Make It Easy’, ‘Notes In A Bottle’ and ‘Too Late’ bring out the softer, more glittering side of the band, the latter being a personal favourite from their collection of pop bangers. It captures them in all their high school prom pomp, ultimately culminating in a stadium rock crescendo as it crashes head first into ‘This Scene Is Dead’. The set-up is expertly crafted, and it brings out untold appreciation from the room.

One In, One Out’ comes alive in its dance-a-thon throwback sound, greeted with tons of dancing from the pit and fingers being pointed skyward, joined by its album counterpart ‘No Wait At Five Leaves’ with one of the biggest receptions of the night.

Having had Chris raise an issue he’s encountered in Manchester – being rejected “flat out” for a house here (the property being an operational Nike store in the centre of town – “Not a very inviting town for foreigners”), the night nears its end with a frenzied reception for ‘Nobody Move, Nobody Get Hurt’ and the unstoppable ‘Rules Don’t Stop’, the latter still as fresh now as it was eight years ago on its release! The cherry on top comes courtesy of an encore of guitar hero splendour on ‘Dumb Luck’ and poppy anthem ‘Nice Guys’.

Earlier in the evening, ‘It’s A Hit’ had Keith bouncing around the stage like a pinball, but on closer of the evening ‘Textbook’, off comes the denim and the guitar, and Keith takes a knee to get personal with the front row. Becoming so impassioned following the belt-it-out chorus, he’s soon enough over the barrier and out into the far reaches of the crowd. It’s a lovely image and one that brings a tear to the eye – never stop being you, We Are Scientists!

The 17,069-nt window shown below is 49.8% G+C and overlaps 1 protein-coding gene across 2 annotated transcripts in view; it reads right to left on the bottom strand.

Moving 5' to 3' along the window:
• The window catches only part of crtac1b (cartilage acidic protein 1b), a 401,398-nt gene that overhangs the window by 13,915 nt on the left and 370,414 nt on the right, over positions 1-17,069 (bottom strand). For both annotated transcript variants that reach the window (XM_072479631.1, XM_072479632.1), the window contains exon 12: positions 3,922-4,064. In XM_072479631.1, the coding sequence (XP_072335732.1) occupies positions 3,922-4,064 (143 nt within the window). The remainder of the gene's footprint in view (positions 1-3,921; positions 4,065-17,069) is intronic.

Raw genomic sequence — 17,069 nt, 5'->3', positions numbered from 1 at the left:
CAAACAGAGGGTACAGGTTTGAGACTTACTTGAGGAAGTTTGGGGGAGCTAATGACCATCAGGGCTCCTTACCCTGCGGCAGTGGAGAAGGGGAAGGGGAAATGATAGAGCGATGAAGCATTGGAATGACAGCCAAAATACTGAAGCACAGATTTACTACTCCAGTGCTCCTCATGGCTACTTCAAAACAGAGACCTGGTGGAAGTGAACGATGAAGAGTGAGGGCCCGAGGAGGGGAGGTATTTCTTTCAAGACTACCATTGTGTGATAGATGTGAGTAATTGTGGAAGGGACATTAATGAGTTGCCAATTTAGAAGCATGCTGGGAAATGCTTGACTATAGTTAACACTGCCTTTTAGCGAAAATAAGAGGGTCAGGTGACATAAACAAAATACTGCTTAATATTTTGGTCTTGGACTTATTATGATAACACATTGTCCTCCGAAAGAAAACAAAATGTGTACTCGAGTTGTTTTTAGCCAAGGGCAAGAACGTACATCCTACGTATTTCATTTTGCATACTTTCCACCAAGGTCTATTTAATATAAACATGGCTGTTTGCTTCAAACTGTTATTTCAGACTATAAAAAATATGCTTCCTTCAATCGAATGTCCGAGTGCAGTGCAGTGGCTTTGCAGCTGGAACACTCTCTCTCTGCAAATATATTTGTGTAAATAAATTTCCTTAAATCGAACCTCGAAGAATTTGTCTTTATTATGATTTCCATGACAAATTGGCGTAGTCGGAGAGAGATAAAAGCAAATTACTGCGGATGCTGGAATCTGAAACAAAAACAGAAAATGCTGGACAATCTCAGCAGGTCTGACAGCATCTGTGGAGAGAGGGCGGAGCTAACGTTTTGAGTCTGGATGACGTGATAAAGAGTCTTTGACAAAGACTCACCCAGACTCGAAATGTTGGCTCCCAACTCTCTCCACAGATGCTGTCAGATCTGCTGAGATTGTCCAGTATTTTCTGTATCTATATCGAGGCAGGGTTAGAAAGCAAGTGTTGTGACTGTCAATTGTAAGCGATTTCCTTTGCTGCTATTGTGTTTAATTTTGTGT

Read our review of newest record ‘Megaplex’ here!

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Exclusive: Little Cavalier Festival complete line-up – Demob Happy to headline Sunday!

Back in late March, we were delighted to announce the first names for Little Cavalier Festival this May at The Flapper in Birmingham. We’re even more delighted to book-end the festival’s announcements by giving away the Sunday evening headliners – fuzz-heavy Brighton based trio Demob Happy!

Fresh off the release of their new record Holy Doom‘, Demob Happy join the likes of Yr Poetry, UpCDownC, Coffee Breath, Arbor Lights, Too Piste, WMN (Women) and Piles Of Clothes!

Saturday headliners are the previously announced GALLOPS (with full visuals), who’re joined throughout the day by Poly-Math, Trojan Horse, False Hope For The Savage, Mayors Of Toronto, FES UK, Shywood and A Werewolf!

Tickets are ten squid for each day… But you’re coming to both, right? That’s £15 for both days, with all ticket profits for the weekend going towards helping our main man Dan Wild-Beesley – You can read his full story here and grab tickets here! 

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Dick Straightener Of The Week: Parquet Courts – Almost Had To Start A Fight / In And Out Of Patience

We’re taking a step back from Castle Face Records this week (having gushed over Thee Oh Sees and Uranium Club the past two) and looking at something more modern. More up to date.

Parquet Courts teased listeners with this first track from their forthcoming record back in late February. Getting comfortable with big-boy producer Brian Burton (a.k.a. Danger Mouse), it’s from their fifth album ‘Wide Awake!’

The suitably titled ‘Almost Had To Start A Fight / In And Out Of Patience’ came with a sigh of relief given their choice of upmarket producer, nailing proceedings as they so often do (and creating a dick straightener in the process, I’d say!) When it shifts gear into (what one assumes is) ‘In And Out Of Patience’, it’s full-pelt, catchy-as-you-like Parquet Courts at their finest.